FZ: And, of course, Rauan, I assumed you’d be nothing but cordial to anyone asking you to join them for lunch. I find it interesting that you used the word “ambivalent” to describe your sentiments toward Roggenbuck’s work. Is this the way you feel about the Alt Lit culture club in general?

RK: In a word: yes.

FZ: Your work, in my opinion, engages in a dialogue with itself about what “poetry” is and what it should be…Who are the people tasked with this decision today? Why types of terrible people are tasked with being the gatekeepers of poetry…to keep it pure? Is it possibly time for some new ones, or to destroy the gate all together?

RK: Sometimes, often, I just hate the word “poetry” and would prefer my work be labeled something like “language chunks.” But then again most of what I write is clearly “poetry.” (sigh. Godamnit, sigh.)

The problem is that “poetry” like “dog” connotes a wide variety of possibilities. I mean a Great Dane is quite different from a yapping little Pomeranian. But it’s worse when you consider what monsters and vapidities supposedly co-exist within the pale of “poetry.” Seth Abramson often, I think, believes that as “poets” we’re all in it together. But I’m probably more with Ron Silliman where I think it’s okay to be critical from time to time. Okay to pick sides.

There are good, exciting things happening in the “poetry” or “writing” or “language chunk” world! But, yeah, for sure there are bad gatekeepers everywhere. In Academia, in Indie Lit publishing as well as Alt Lit publishing, etc. And for sure I take my hat off to people saying Fuck it and just making a new scene, a new thing happen, rather than relying on old corrupt bitches gone in the teeth.

FZ: Have you ever been in the military?

RK: Some of the poems in Holy Land are written from the perspective of a soldier (or a group of soldiers) and I’ve always enjoyed war movies and reading about soldiers and war (“All Quiet on the Western Front” is a book I’ve read many times) but I have no military experience unless you count stalking through the fields of The Orange Free State to find and shoot birds with my brother when I was 8 or 9 years old. Or my current MMA training.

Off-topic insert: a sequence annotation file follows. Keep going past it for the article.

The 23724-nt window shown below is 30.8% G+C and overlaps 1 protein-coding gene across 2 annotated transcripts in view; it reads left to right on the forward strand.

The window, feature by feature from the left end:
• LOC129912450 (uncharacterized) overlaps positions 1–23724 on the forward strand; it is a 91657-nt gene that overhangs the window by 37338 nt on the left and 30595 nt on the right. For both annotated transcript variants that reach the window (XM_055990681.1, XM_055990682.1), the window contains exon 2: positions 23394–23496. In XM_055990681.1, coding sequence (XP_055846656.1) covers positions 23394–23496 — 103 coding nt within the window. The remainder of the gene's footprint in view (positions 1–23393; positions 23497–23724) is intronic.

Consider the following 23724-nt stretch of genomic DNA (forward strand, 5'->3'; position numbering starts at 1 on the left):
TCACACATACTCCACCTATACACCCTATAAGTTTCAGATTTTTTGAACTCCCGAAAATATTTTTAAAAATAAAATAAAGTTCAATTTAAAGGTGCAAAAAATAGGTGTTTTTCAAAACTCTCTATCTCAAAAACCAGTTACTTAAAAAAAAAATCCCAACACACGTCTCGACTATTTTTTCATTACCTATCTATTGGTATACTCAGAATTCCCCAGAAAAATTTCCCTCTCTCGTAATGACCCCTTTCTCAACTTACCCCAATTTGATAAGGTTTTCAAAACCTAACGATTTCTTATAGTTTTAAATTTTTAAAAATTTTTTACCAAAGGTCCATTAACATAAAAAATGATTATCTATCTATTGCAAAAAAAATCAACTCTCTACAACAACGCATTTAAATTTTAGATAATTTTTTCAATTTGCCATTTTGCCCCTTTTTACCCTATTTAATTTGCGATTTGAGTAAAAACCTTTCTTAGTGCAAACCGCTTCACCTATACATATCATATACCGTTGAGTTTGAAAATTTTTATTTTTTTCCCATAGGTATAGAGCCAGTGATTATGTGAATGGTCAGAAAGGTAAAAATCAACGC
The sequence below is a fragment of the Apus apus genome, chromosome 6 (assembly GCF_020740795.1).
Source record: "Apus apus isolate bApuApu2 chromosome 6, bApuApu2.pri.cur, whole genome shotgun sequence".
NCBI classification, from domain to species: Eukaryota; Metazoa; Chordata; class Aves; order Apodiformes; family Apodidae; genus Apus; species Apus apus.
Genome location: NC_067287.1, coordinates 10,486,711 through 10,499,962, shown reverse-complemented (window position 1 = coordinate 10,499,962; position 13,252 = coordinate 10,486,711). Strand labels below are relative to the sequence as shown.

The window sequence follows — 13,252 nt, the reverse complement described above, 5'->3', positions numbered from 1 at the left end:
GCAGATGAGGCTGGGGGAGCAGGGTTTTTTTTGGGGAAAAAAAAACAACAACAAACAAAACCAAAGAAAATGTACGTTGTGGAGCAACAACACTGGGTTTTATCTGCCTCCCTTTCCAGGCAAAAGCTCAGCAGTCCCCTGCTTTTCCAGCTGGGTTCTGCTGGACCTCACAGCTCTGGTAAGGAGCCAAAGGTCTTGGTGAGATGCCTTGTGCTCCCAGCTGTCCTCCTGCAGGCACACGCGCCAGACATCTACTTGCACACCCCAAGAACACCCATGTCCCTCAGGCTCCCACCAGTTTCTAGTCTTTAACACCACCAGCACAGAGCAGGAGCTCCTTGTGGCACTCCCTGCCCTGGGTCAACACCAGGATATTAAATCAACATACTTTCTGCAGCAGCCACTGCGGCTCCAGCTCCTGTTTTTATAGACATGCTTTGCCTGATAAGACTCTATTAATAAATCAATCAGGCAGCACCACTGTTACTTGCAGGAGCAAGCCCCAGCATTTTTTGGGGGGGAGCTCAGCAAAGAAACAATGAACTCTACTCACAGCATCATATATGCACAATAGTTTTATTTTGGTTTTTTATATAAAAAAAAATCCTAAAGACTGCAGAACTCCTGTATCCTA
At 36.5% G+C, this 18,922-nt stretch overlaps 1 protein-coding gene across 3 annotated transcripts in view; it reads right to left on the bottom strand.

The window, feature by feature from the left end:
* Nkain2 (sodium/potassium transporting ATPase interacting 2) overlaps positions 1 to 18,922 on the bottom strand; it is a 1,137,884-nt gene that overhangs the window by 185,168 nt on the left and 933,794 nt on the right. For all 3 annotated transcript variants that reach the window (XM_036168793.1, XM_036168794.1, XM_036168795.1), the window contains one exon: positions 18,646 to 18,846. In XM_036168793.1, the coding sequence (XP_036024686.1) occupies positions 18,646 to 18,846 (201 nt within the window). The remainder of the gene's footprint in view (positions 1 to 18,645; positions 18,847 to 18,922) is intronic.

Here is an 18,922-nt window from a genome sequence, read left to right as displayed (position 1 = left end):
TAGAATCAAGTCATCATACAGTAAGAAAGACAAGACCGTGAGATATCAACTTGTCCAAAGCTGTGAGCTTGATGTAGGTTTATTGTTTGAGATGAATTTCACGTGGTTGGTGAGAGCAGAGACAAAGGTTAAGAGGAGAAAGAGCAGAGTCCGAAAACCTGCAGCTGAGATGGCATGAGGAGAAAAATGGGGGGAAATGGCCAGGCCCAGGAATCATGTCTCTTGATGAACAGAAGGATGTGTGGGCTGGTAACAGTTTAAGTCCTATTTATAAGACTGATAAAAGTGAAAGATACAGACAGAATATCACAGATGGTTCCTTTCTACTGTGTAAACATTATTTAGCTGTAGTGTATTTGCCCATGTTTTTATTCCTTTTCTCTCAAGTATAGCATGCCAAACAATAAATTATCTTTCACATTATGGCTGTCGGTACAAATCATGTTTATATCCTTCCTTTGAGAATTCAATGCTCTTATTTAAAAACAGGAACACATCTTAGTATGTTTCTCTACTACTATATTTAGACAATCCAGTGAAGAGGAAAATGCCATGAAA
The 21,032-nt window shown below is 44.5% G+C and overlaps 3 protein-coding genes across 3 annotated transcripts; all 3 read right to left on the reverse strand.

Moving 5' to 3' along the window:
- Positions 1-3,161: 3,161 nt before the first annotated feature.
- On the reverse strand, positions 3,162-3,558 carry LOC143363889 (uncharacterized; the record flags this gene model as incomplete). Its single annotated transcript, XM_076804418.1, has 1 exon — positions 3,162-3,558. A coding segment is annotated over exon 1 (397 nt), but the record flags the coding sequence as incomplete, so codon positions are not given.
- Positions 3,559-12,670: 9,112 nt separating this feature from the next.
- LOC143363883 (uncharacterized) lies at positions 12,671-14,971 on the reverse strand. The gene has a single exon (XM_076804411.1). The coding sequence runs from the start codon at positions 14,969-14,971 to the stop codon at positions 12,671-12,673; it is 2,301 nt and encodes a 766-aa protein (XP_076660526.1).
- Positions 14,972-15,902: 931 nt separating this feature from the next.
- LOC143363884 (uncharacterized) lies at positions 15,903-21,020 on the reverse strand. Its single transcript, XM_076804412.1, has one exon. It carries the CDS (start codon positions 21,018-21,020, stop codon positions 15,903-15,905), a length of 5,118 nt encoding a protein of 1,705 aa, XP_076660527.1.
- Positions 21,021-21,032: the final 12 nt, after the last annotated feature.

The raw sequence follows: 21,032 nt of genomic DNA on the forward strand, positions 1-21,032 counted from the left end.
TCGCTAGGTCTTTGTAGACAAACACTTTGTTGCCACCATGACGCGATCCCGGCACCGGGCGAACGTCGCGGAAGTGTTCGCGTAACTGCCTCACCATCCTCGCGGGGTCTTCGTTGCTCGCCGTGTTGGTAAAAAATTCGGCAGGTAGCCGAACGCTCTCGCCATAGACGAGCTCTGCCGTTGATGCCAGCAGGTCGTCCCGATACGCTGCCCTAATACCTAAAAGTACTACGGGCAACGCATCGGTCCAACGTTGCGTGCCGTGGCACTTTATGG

My dad on the other hand had to do obligatory military service in the South African service where he ended up getting all sorts of “perks” because he played on the Army’s rugby team. He was also a drill sergeant and, I believe, supplied alcohol to recruits.

FZ: What does poetry as a practice rather than poetry as literature mean to you? Is it a farce?

RK: Are you talking about Poetry Academies and titles like “Chancellors” ?? I mean what the hell’s that all about?? But then again I’ve heard a young Rilke used to walk around Paris in a swirling cape with a rose between his teeth.

Certainly a lot of people in the poetry world (or “poetry business”) take themselves way too seriously. And I’m not saying you shouldn’t take yourself seriously. But all of the time? And to believe, righteously, that you’re some kind of walking piece of Art? (Well, why not, I guess? But still. But still.) And in this day and age, especially, when poetry has less “reality” than those other dinosaurs like Opera and Ballet? (Well, why not, I guess? But still. But still.) And here, again, I return to the word “Chancellor” because, well, who the hell really wants to be a Poetry Chancellor.

And with the word “Chancellor” in the theatre, now, of a “Poetry Academy” then I think we certainly have devolved into total farce—where everyone wears big shiny hats. And this seems so much less interesting than the imagination.

Which would you rather have: a horse or a big shiny hat?

FZ: Your book The Moon’s Jaw deals with a violent, disorienting blurring of gender at times…how much did this inform the writing of the book?

RK: Well I think it’s definitely an important aspect of the book most realized in Section II (“A Man & A Woman”) and I think it speaks to the overall, strange mix of the sometimes pleasurable (and even healing) nature of a book that is basically just a wasteland.

A wasteland of body and soul, blah, blah. (uh oh, here we go again).

FZ: You seem very well acclimated to keeping to the length of the page while creating your explosions. Is form something that plays a large consideration to you while you’re writing?

RK: A mentor (how bitter-sweet to use the word) once told me I was a “lyric sprinter” and that my poems like to “hit the ground running.” Fair enough.

And you’re right on about “explosions” and that’s where I try to rein myself in. Or my work might be come like a tomato sauce. Or something like that. Yadda. Yadda.

When I’m putting together a book I am concerned with how it’s all going to look. Lay out. Actually concerned isn’t the write word. Obsessed is better.

FZ: What books are you reading right now?

RK: I don’t read too much but I am finishing up a book called Keys to the Garden: New Israeli Writing which Joe Hall recommended to me a year ago. And much of it is really quite great. I’ve also just finished and thrilled to Nate Liederbach’s Negative Spaces.

FZ: What does a “Sky Rat” eat?

RK: Anything. Everything. Like all of space and time, I mean.

Right now it just ate this interview—

Blah. Blah. (like a burp)